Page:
It is customary to divide Kanye West's career into two main parts. The first one, the trilogy formed by "The College Dropout", "Late Registration" and "Graduation", where his rap with soul samples was an extension of his work for Roc-A-Fella. And the second one, the much more ambitious trilogy of "My Beautiful Dark Twisted Fantasy", "Yeezus" and "The Life of Pablo", where any excess was acceptable, where any experimentation was good to try. And between these two periods, in 2008, the album of the transition: the astonishing, influential and moving "808s & Heartbreak", which wasn't even a rap album.
Contrary to the latter, "Graduation" was a continuation of the first two albums. With its title, the lyrics of the introduction "Good Morning" and the illustrations by Japanese artist Takashi Murakami, it took up the university theme. It was even the commercial apotheosis of the old Kanye West. The album went on to sell millions of copies and go multi-platinum, generating a number of international hits including "Stronger", the number one hit in the U.S. and many other countries. Critics showered him with praise, he received several Grammy Awards, and his victory in the competition with 50 Cent's "Curtis" was considered a turning point in mainstream rap, because it showed that gangsta rap was no longer the most popular subgenre of hip-hop.
But "Graduation", in truth, was as much a beginning as an end. The transition from one Kanye West to the other was already in the offing on this album which, in many ways, was a blueprint for the next. T-Pain and his Auto-Tune were already there, on the very radio-friendly "Good Life". Even if the usual rap codes had more than ever their place, like with "Barry Bonds", a collaboration with Lil Wayne, even if the hedonism and the new rich triumphalism were expressed on "Good Life", or with the mention of luxury brands on "Stronger" and "The Glory", the introspective turn of "808s & Heartbreak" already started here. Rather than continuing the social commentary of the previous album, the rapper indulged in his celebrity's torments on "Can't Tell Me Nothing", he addressed his imperfections on "Everything I Am", he talked about his relationships to his hometown, Chicago, on "Homecoming", and to his mentor and friend Jay-Z.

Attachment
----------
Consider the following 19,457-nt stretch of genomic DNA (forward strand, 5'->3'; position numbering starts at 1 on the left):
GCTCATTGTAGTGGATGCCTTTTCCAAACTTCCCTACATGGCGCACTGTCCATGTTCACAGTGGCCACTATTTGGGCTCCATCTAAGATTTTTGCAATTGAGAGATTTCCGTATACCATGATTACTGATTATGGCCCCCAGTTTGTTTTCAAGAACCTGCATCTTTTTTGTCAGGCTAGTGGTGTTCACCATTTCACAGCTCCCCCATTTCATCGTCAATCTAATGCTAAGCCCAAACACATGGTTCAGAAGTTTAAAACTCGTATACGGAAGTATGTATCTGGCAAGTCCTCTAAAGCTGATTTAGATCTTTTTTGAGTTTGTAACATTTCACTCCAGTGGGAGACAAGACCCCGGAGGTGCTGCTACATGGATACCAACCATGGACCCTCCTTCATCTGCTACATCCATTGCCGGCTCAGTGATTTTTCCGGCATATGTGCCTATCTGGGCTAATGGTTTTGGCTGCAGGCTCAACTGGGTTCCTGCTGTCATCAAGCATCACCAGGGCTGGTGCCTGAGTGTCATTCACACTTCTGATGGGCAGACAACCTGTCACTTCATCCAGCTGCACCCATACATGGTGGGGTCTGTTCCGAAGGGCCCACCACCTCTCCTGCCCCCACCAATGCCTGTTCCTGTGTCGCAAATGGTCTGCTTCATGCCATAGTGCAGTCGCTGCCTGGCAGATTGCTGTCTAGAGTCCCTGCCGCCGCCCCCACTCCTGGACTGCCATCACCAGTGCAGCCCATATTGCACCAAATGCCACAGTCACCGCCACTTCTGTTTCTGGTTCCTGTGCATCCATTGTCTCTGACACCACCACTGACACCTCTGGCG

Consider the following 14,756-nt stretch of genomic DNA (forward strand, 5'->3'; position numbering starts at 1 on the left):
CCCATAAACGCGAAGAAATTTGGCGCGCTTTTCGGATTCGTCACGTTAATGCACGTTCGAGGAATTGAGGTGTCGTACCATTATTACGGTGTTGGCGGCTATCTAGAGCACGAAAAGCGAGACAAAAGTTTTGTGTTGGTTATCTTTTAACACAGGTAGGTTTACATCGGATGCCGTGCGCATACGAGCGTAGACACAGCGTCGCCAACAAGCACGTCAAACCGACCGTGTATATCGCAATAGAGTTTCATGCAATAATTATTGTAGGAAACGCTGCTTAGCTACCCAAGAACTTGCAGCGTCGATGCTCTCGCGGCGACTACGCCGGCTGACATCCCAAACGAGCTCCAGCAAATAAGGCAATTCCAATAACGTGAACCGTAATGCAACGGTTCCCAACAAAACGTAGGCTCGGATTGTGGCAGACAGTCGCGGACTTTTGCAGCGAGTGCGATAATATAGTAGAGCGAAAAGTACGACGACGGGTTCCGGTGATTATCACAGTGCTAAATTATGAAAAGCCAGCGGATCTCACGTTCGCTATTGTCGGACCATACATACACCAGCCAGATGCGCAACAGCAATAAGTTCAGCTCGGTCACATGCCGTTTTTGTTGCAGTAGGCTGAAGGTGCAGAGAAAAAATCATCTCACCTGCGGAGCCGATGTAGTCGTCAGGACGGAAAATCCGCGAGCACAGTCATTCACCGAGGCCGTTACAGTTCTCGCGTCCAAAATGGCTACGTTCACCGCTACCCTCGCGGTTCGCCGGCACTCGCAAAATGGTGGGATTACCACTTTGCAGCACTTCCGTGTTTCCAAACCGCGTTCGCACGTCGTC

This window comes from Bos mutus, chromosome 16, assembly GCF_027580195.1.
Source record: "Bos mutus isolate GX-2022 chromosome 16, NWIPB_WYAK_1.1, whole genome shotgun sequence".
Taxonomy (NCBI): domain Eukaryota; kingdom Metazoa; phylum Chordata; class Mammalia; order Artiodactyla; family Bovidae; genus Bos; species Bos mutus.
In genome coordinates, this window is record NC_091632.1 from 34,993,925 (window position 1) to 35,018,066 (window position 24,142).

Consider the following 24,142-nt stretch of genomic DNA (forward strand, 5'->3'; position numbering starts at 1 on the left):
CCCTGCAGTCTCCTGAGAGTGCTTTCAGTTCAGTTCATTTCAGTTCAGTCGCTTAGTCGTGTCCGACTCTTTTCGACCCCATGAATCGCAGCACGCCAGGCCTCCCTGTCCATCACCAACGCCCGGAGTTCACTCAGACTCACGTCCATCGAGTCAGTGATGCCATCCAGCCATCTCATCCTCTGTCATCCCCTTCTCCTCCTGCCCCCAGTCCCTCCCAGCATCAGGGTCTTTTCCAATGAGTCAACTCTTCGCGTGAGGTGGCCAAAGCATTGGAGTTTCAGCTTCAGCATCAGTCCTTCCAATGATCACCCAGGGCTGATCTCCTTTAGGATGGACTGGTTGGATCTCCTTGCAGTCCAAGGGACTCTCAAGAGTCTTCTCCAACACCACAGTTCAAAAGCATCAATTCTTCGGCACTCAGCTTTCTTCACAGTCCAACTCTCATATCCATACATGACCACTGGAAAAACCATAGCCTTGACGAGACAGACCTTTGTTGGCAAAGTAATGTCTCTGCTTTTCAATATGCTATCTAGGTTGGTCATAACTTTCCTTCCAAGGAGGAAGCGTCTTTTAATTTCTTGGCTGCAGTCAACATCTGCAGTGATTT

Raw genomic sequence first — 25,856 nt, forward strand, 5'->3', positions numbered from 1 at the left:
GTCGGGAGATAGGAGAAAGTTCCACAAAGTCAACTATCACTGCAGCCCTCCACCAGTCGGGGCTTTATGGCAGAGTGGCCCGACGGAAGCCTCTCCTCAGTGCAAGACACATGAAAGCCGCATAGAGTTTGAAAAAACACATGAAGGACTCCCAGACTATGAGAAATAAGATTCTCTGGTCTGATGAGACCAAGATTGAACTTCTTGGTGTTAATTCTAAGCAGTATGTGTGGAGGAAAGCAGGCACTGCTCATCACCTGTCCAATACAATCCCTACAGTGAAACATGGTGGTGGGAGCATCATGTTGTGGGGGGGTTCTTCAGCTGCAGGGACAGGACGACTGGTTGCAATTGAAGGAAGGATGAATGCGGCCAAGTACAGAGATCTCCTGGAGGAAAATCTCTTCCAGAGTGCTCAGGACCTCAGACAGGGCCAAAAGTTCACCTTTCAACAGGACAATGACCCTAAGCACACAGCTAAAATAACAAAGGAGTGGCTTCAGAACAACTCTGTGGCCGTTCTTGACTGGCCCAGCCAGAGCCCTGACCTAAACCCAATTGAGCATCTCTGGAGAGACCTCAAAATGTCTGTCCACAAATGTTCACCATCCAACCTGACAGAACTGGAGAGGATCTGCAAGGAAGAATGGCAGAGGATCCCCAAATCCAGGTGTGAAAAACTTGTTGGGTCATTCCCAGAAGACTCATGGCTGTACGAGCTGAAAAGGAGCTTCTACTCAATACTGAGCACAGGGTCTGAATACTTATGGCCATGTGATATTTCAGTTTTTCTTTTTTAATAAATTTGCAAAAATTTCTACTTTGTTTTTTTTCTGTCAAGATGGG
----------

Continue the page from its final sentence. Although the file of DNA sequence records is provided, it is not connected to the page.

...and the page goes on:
Finally, Kanye West was obviously starting to feel a little cramped in the rap world. DJ Premier may have represented historical hip-hop with the scratches on "Everything I Am", the rapper was now inspired by pop rock. Having just come off tour with U2, he wanted to write stadium anthems of their stature. His songwriting departed from the verbose lyrics of rap, bands like Steely Dan were sampled, guitar riffs abounded on "Big Brother", and he invited Chris Martin (Coldplay) to sing on "Homecoming". Remembering that he was from Chicago, the city of House, Kanye West was also inspired by electronic music. The most obvious manifestation of this interest was of course his appropriation of Daft Punk's "Harder, Better, Faster, Stronger" on the hit single "Stronger". But we also can see it in the important place given to synthesizers in his compositions, as in "Flashing Lights", while the samples were placed in the background.
Perhaps more than an accomplishment, "Graduation" was a transitional record. In truth, Kanye West did better before, and he will do better after. But this album was the commercial apotheosis of the old Kanye, the one where, to use his school metaphor, he finished his rapping studies with a nice diploma. But it was above all the record of rupture, the one that widened his audience without yet misleading those who, one year later, would totally dislike the revolutionary "808s & Heartbreak". The album where, in accordance with the ambitions born of his proximity with U2, he cut his music to the dimension of stadiums, the one where he transformed himself into a real rock star.
Best tracks: "Good Morning", "Everything I Am (feat. DJ Premier)", "Flashing Lights (feat. Dwele)", "Stronger", "Homecoming (feat. Chris Martin)", "Can't Tell Me Nothing", "I Wonder", "Champion".
Worst track: "Drunk And Hot Girls (feat. Mos Def)"